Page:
I think one of the key things anyone can do to help someone in recovery/with a disability is not to forget. Particularly with longer-term issues, when it’s not you suffering, it’s easy to help out to begin with and then kinda forget and continue on with your life.

    My Grandma’s been wheelchair bound for several years now. Even something as simple as going to the supermarket is an exciting, noteworthy event to her.

    Asking what you can do to help is the biggest gift though. Taking flowers or gifts is lovely, but something that they need – picking up a few groceries or helping them get to a doctor’s appointment – may be a far more priceless gift.

    Obviously, as Karla says, it’s a case by case situation though. I hope you have a great support group Shennee – I’m sure you must! 🙂

    -Wendy

  6. I share the fiercely independent gene with you Shennee and I’m not a very patient patient. I feel your frustration. I’m know, asking is the most difficult part. Although, people are usually quick to help if we ask … it’s the asking that tough.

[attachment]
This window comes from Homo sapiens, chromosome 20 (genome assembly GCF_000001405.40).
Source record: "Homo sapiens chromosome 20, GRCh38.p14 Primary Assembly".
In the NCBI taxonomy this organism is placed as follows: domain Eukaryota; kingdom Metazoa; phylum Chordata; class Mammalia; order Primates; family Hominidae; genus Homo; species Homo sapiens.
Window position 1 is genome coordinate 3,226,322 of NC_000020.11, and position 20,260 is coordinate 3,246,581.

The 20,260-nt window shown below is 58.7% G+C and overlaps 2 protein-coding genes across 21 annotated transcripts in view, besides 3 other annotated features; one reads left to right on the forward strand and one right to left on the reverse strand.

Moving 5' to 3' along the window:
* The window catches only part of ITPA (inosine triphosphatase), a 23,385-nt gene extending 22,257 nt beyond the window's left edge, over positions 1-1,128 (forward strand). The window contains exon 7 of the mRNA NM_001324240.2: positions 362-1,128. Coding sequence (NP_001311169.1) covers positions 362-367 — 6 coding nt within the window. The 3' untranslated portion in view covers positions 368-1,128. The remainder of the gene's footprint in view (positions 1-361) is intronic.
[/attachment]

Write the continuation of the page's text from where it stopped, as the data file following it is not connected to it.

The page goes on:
Glad you’re on the road to recovery. With your indomitable spirit you’ll be running a marathon soon. 🙂

  7. Hi Shennee, nice post! I have been working in the field of developmental disabilities since I left college, so I hesitate to say much when Iam surrounded by people who do a whole lot more than me every day.

    It is my personal mission to hire the best possible staff to work with our individuals who have disabilities and to help create a welcoming environment where those staff will thrive and want to stay.

    Outside of work, I try to see people as people first rather than focusing on labels. For example, last week in the grocery store, I made eye contact with an older woman wheeling her chair toward me. I gave her a big smile and a nod. She told me she loved my scarf and we got into a really nice little conversation sharing shopping secrets. It was a tiny thing but I left feeling happy and uplifted, and I very much hope she did also.